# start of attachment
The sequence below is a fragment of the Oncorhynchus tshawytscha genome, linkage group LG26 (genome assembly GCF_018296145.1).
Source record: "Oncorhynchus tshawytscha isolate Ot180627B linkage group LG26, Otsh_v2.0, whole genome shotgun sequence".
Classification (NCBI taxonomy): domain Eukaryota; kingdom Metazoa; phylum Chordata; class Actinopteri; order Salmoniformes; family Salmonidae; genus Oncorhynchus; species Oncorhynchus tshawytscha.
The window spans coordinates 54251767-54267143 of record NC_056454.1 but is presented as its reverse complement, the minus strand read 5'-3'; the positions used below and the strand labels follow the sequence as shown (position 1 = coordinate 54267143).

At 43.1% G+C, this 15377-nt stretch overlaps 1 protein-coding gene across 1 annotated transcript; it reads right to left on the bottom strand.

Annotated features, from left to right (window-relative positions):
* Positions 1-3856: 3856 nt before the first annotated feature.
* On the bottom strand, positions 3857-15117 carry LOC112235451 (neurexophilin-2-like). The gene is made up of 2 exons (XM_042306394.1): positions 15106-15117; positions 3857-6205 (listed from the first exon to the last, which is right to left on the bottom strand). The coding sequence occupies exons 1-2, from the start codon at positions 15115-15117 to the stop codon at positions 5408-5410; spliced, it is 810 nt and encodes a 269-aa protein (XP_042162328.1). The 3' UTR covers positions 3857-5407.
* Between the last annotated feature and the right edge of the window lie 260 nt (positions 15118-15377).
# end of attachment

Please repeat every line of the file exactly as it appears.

The sequence below is a fragment of the Oncorhynchus tshawytscha genome, linkage group LG26 (genome assembly GCF_018296145.1).
Source record: "Oncorhynchus tshawytscha isolate Ot180627B linkage group LG26, Otsh_v2.0, whole genome shotgun sequence".
Classification (NCBI taxonomy): domain Eukaryota; kingdom Metazoa; phylum Chordata; class Actinopteri; order Salmoniformes; family Salmonidae; genus Oncorhynchus; species Oncorhynchus tshawytscha.
The window spans coordinates 54251767-54267143 of record NC_056454.1 but is presented as its reverse complement, the minus strand read 5'-3'; the positions used below and the strand labels follow the sequence as shown (position 1 = coordinate 54267143).

At 43.1% G+C, this 15377-nt stretch overlaps 1 protein-coding gene across 1 annotated transcript; it reads right to left on the bottom strand.

Annotated features, from left to right (window-relative positions):
* Positions 1-3856: 3856 nt before the first annotated feature.
* On the bottom strand, positions 3857-15117 carry LOC112235451 (neurexophilin-2-like). The gene is made up of 2 exons (XM_042306394.1): positions 15106-15117; positions 3857-6205 (listed from the first exon to the last, which is right to left on the bottom strand). The coding sequence occupies exons 1-2, from the start codon at positions 15115-15117 to the stop codon at positions 5408-5410; spliced, it is 810 nt and encodes a 269-aa protein (XP_042162328.1). The 3' UTR covers positions 3857-5407.
* Between the last annotated feature and the right edge of the window lie 260 nt (positions 15118-15377).